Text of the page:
|-
 
|-
| any ring || <hask> * </hask> || <hask> ^ </hask> || cardinal || repeated multiplication || <math>a^b = \prod_{i=1}^b a </math>
+
| any ring || <hask>(*)</hask> || <hask>(^)</hask> || cardinal || repeated multiplication || <math>a^b = \prod_{i=1}^b a </math>
 
|-
 
|-
| any field || <hask> / </hask> || <hask> ^- </hask> || integer || multiplication and division || <math>a^b = \begin{cases} a^b & b\ge 0 \\ \frac{1}{a^{-b}} & b<0 \end{cases} </math>
+
| any field || <hask>(/)</hask> || <hask>(^-)</hask> || integer || multiplication and division || <math>a^b = \begin{cases} a^b & b\ge 0 \\ \frac{1}{a^{-b}} & b<0 \end{cases} </math>
 
|-
 
|-
| an algebraic field || <hask>root</hask> || <hask> ^/ </hask> || rational || list of polynomial zeros (length = denominator of the exponent) || <math> a^{\frac{p}{q}} = \{ x : a^p = x^q \} </math>
+
| an algebraic field || <hask>root</hask> || <hask>(^/)</hask> || rational || list of polynomial zeros (length = denominator of the exponent) || <math> a^{\frac{p}{q}} = \{ x : a^p = x^q \} </math>
 
|-
 
|-
| positive real || <hask> log </hask> || ^? || any ring of characteristic zero with inverses for integers and a notion of limit || exponential series and logarithm || <math>a^b = \exp(b \log a) = \sum_{k \geq 0} \frac{(b \log a)^k}{k!}</math>
+
| positive real || <hask>log</hask> || <hask>(^?)</hask> || any ring of characteristic zero with inverses for integers and a notion of limit || exponential series and logarithm || <math>a^b = \exp(b \log a) = \sum_{k \geq 0} \frac{(b \log a)^k}{k!}</math>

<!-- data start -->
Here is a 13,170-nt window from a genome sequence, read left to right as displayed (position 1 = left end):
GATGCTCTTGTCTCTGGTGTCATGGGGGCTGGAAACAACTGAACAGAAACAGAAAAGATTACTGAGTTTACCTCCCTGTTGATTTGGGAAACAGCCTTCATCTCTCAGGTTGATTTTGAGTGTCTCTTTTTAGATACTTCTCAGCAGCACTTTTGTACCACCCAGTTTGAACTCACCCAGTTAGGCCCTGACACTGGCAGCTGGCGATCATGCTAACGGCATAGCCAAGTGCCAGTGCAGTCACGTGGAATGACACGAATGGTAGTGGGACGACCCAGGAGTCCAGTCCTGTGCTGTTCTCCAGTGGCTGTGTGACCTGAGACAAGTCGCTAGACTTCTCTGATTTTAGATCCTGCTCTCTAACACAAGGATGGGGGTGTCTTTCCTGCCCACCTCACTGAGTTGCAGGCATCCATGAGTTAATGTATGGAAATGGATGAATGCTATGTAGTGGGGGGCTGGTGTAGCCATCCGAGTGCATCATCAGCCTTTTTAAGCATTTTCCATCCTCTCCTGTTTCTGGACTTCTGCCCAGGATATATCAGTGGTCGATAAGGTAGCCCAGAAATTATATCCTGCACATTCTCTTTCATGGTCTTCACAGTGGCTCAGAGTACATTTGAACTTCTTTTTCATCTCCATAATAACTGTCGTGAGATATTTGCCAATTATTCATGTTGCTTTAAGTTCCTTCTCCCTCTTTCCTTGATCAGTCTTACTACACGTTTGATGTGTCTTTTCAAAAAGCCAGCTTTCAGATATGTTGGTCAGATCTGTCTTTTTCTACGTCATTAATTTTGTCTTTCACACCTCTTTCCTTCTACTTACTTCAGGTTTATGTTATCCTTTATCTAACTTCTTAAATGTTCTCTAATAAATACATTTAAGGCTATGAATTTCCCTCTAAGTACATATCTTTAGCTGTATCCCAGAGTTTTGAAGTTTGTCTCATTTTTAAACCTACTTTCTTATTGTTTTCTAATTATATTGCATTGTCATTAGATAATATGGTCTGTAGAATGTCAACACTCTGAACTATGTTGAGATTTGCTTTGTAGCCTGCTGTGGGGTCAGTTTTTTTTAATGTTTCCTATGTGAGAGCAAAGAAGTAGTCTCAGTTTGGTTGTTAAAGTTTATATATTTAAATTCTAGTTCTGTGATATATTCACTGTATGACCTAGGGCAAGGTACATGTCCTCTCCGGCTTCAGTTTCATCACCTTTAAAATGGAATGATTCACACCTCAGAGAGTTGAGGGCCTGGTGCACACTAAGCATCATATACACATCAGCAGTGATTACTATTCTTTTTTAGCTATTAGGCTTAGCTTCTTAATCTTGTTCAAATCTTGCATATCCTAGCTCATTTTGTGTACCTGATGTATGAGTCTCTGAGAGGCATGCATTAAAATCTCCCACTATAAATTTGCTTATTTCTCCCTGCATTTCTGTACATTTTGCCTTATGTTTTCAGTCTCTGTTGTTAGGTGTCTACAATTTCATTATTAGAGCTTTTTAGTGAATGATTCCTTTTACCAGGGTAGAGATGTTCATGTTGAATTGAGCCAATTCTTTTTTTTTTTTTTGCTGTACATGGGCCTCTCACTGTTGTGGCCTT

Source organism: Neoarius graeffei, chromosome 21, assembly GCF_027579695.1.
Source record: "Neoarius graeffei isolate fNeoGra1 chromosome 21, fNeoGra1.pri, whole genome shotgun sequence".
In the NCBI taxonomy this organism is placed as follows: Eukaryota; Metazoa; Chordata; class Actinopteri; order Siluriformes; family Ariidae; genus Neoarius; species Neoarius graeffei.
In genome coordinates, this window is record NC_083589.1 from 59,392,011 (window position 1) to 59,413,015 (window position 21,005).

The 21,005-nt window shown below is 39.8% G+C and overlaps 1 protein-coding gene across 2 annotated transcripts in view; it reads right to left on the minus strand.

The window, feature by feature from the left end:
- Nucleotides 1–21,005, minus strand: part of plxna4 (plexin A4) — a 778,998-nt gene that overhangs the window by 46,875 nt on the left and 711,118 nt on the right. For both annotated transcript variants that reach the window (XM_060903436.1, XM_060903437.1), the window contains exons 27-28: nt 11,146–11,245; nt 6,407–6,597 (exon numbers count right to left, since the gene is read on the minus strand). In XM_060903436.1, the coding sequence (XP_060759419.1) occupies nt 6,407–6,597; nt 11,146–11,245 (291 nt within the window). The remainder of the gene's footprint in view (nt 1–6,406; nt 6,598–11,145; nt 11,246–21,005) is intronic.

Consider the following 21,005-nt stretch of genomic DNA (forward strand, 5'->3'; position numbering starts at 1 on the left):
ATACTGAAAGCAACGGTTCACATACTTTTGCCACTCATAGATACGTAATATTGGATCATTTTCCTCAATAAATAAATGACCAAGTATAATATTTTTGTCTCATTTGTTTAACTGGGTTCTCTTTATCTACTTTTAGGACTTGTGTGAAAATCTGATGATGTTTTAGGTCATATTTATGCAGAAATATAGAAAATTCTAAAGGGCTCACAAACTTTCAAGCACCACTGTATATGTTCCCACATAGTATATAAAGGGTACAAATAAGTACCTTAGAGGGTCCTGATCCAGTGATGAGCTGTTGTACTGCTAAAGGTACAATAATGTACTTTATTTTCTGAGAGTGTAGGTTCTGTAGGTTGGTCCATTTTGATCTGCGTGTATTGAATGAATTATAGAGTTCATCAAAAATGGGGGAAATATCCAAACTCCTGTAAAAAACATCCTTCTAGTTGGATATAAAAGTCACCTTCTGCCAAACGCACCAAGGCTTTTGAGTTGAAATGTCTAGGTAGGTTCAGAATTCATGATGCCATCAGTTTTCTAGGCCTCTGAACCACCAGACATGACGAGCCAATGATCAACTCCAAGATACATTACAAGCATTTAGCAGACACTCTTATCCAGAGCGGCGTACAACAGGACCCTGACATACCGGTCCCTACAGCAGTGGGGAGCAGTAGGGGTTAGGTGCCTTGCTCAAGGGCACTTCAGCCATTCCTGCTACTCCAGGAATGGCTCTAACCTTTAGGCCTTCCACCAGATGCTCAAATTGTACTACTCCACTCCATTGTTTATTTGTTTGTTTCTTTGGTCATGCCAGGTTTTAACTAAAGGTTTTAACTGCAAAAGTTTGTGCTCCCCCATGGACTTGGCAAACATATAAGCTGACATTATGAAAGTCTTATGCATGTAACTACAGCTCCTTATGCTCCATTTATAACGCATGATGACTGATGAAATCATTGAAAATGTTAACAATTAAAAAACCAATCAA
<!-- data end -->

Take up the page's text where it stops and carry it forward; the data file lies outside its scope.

|}
 
|}
   
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That is <hask>(^-)</hask> replaces <hask>(^^)</hask>,
+
That is, <hask>(^-)</hask> replaces <hask>(^^)</hask>,
 
<hask>(^?)</hask> replaces <hask>(**)</hask>,
 
<hask>(^?)</hask> replaces <hask>(**)</hask>,
 
<hask>(^)</hask> remains and <hask>(^/)</hask> is new.
 
<hask>(^)</hask> remains and <hask>(^/)</hask> is new.

Latest revision as of 21:34, 10 March 2016

Question

Why are there several notions of power in Haskell, namely (^), (^^), (**)?

-- typically for integers
(^) :: (Num a, Integral b) => a -> b -> a

-- typically for rationals
(^^) :: (Fractional a, Integral b) => a -> b -> a

-- typically for floating-point numbers
(**) :: Floating a => a -> a -> a

Answer

The reason is that there is no implementation of the power function that can cover all exotic choices for basis and exponent while being both efficient and accurate.

See this StackOverflow question for details.

Type inference reasons